Sony’s $60 Million Blunder

“This is not an artistic or free speech matter—it is about Sony’s wisdom in choosing to support someone else’s free speech.”

It’s not entirely clear how much Sony Pictures spent to make and market The Interview, though estimates range from $60 million to $90 million. Nor is it clear what damage the film-related hacking scandal will do to the company’s reputation over the long term.  Despite the uncertainty in these two areas, however, it should be obvious that top executives blundered in approving the project in its current form.  If I were a Sony shareholder, I would want a much better explanation than Sony Pictures CEO Michael Lynton has offered so far.

NPR’s Melissa Block deserves praise as one of few journalists to ask Lynton “who thought it was a great idea to make a movie that shows the assassination of a head of state and treats that as comedy.” This should be the central question in this entire ridiculous story.  Lynton’s response—that “we saw this as a comedy” and that “political satire has a long tradition in film”—is weak and superficial.

First, there are important differences between The Interview and other satirical films dredged up in the current discussion.  Charlie Chaplin’s The Great Dictator, parodying Adolf Hitler, did not use Hitler’s name or portray his assassination.  Team America: World Police, which some have mentioned as a recent film that also deals with North Korea, shows the death of Kim Jong-un’s father Kim Jong-Il but only in cartoon form—one step removed from the more realistic live-action killing of his son in The Interview.

More important, however, this is not an artistic or free speech matter—it is about Sony’s wisdom in choosing to support someone else’s free speech.  To be clear, Seth Rogen—who appears to be the creative force behind the film—should have every right to make whatever movies he wants to make.  Neither the United States government nor any foreign government should have the right to apply political censorship to the American movie industry.  That is not the real issue, however; the real issue is who should be willing to pay to produce a film that includes scenes depicting the assassination of an actual living head of state.  How could executives at Sony—a shareholder-owned public company—make a decision like that?  Public companies are not the place to look for political courage; they can’t afford it.

In fact, as Mike Myers’ character Dr. Evil devastatingly reminded in the Saturday Night Live sketch lampooning the affair, film studios regularly cave in to political pressure from every possible domestic constituency (Notably amid this debate over censorship, NBC elected to excise this segment of Myers’ monologue in its online presentation—I watched in on my DVR, but have not yet found the full version online.  It would be interesting to know why NBC edited this out.)  Though Myers did not mention it, studios also routinely modify films to increase their appeal or avoid controversy in major foreign markets, including in the People’s Republic of China.  In other words, major Hollywood studios know that for commercial reasons, they need to be careful about political and other content in their movies.  This is why some films appeal only to smaller privately owned and independent studios.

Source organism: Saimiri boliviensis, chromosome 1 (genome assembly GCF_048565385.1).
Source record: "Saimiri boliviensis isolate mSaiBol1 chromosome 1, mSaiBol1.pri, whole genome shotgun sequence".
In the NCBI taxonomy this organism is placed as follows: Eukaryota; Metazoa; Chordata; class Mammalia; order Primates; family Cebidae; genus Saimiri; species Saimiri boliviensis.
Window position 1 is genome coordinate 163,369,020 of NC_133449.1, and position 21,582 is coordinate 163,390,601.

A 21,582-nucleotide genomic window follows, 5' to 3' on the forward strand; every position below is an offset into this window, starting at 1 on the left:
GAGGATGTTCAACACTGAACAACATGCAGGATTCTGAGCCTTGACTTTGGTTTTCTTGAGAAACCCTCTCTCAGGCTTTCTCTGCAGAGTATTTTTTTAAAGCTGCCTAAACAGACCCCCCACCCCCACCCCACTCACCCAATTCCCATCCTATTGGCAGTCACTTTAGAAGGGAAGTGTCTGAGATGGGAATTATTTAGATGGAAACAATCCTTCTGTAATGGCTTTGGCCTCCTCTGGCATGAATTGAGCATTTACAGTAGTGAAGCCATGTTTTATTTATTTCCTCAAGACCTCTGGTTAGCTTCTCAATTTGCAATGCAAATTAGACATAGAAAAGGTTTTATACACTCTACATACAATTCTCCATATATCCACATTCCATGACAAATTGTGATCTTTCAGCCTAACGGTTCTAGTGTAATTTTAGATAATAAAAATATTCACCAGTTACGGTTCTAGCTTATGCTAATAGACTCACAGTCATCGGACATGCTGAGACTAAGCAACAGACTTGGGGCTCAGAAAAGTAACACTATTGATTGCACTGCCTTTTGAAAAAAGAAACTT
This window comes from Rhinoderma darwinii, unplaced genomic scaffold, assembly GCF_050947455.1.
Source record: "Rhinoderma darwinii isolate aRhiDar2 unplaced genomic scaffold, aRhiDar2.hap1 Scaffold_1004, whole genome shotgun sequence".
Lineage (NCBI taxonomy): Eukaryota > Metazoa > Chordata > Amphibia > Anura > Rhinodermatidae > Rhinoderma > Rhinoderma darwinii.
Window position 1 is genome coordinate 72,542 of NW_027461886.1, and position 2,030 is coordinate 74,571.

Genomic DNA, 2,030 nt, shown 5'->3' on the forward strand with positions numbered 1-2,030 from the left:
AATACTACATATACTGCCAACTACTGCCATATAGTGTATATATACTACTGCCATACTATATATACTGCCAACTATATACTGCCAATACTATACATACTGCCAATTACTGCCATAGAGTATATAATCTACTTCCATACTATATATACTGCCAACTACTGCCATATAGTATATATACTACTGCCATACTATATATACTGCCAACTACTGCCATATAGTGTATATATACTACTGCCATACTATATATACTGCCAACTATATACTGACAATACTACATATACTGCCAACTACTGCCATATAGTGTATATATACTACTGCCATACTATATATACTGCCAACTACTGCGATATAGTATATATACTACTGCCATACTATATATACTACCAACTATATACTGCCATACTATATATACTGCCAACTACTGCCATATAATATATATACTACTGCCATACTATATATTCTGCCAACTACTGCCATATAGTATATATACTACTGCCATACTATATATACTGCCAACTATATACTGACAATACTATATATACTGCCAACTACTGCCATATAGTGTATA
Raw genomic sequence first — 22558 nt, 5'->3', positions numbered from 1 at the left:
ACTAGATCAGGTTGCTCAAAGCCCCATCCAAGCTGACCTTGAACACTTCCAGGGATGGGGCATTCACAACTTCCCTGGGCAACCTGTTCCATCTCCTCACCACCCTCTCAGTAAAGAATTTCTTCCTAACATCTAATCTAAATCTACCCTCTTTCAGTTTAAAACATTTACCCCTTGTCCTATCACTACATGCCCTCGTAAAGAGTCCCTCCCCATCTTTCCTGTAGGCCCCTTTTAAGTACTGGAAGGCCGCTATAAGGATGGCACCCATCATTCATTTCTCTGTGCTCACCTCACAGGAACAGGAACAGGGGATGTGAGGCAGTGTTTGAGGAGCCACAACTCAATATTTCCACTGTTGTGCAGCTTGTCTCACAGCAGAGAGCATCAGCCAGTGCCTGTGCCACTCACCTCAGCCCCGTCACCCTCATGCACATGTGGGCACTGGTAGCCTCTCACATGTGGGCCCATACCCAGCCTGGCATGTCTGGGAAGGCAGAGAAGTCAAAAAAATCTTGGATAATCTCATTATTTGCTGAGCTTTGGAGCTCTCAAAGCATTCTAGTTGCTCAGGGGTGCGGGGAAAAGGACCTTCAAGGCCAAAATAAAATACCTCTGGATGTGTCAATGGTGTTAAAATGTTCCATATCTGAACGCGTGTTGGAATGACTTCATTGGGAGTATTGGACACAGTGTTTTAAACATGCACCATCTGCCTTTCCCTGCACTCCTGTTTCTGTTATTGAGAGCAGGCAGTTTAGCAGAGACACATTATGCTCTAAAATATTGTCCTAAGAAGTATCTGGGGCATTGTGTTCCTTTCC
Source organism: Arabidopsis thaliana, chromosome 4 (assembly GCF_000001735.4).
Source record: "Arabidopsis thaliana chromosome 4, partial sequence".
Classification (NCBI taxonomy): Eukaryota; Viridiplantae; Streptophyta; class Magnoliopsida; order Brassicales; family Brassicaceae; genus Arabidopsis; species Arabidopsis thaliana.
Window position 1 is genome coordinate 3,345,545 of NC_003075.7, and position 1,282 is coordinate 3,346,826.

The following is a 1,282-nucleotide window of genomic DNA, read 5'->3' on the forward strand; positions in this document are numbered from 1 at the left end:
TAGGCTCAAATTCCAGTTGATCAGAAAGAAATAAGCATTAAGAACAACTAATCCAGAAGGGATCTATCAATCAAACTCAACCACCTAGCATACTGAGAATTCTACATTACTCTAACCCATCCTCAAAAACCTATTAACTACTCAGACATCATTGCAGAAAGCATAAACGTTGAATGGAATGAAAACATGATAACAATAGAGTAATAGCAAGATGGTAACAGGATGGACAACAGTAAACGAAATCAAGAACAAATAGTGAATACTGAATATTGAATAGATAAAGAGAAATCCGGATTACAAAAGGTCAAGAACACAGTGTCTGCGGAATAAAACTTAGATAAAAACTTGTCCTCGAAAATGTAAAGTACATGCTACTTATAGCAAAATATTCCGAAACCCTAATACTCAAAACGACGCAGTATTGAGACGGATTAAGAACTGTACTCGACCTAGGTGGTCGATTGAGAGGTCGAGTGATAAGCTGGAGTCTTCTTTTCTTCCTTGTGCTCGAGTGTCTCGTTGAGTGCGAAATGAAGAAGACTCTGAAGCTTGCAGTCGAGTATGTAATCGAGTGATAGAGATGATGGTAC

Indeed, according to press reports, once it became clear that Rogen wanted to kill Kim graphically on screen, top executives at the studio’s Japan-based parent company recognized that their American subsidiary was making a politically problematic film and took unprecedented steps for the company in pushing Rogen to make changes. However, neither they, Sony Pictures co-chair Amy Pascal, nor Lynton appeared to fully appreciate the pressures they would face if Pyongyang threatened retaliation either directly or—as seems to have happened—indirectly with (im)plausible deniability, in this case through hackers that the Obama administration has linked to the North Korean government.

For his part, Rogen acknowledges that he and others discussed changing the name of the leader in The Interview, but states that “And then we thought, like, whose feelings are we trying to spare by doing that — Kim Jong Un?”  Other sources report that Rogen refused Sony’s Pascal’s request to change the death scene, because “the joke won’t work” if viewers can’t easily see that Kim’s head is exploding, essentially intimidating Pascal with the possibility that “this is now a story of Americans changing their movie to make North Koreans happy.” What Rogen appears not to have realized was the danger in Kim’s potential actions, not his feelings—after all, Kim Jong-un has nuclear weapons.

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